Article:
1. Zirconia Oxygen Analyzer
2. CO2 Analyzer
3. Air & Fuel (gas) flow meter - Thermal mass flow is an ideal choice for this.
4. Chartless Recorder with math function which takes data from all sensors & does the math calculation and gives you an idea about boiler efficiency. This is very simple system. Complexity of system increases as your requirement.

Hope this helps.

CPD is related to air flow, but is also a function of fuel flow. You should have noticed that when the IGVs (Inlet Guide Vanes) are fully open and the unit is not yet at Base Load, that CPD will increase as fuel is increased. Even when the IGVs are fully open, CPD will vary with fuel flow. This is because the unit is spinning at a constant speed (for generator drive units connected to a reasonably stable grid...) so air flow is relatively constant and the back-pressure in the combustor increases as more fuel is burned. So, there's no way to directly relate CPD and air flow. You really need some instrumentation or some really good constants for your equations--and even then you are only approximating air flow and fuel flow.

Are the boilers fired or unfired? Meaning, do they have duct-burners or not? Is your steam production down from normal for the same exhaust gas temperature? If the boilers are fired, are you having to fire them harder (use more fuel) to generate the same steam flow/temperature?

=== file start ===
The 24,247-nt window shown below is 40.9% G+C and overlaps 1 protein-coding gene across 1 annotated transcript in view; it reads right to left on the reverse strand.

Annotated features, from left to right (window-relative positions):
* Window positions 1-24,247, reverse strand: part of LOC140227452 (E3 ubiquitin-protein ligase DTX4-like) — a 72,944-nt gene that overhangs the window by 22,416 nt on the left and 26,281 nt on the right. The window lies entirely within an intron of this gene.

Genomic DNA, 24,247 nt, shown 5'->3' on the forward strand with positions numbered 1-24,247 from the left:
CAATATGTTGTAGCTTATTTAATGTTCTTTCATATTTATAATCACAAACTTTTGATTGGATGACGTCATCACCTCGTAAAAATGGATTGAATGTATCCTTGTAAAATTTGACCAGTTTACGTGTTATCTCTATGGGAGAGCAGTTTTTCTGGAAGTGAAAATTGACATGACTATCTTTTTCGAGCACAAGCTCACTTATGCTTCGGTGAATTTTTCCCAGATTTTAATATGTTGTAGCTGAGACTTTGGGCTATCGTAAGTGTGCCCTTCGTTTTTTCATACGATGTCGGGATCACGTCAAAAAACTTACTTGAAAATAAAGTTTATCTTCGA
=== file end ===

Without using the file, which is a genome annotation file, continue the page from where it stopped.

You really need some instrumentation to do what you're asking--whether or not the boilers are fired or unfired. And if the boiler is fired it would seem you would need to know what the O2 content of the turbine exhaust gas is, as well as the O2 content of the stack gas (boiler exhaust).

This author has seen boiler plates come loose and insulation be blown out from behind the plates and get "caught" on the boiler tubes/tube fins, greatly reducing boiler heat transfer and efficiency--on both fired and unfired boilers. This also increased gas turbine exhaust duct back-pressure, which caused the gas turbine efficiency and power output to decrease.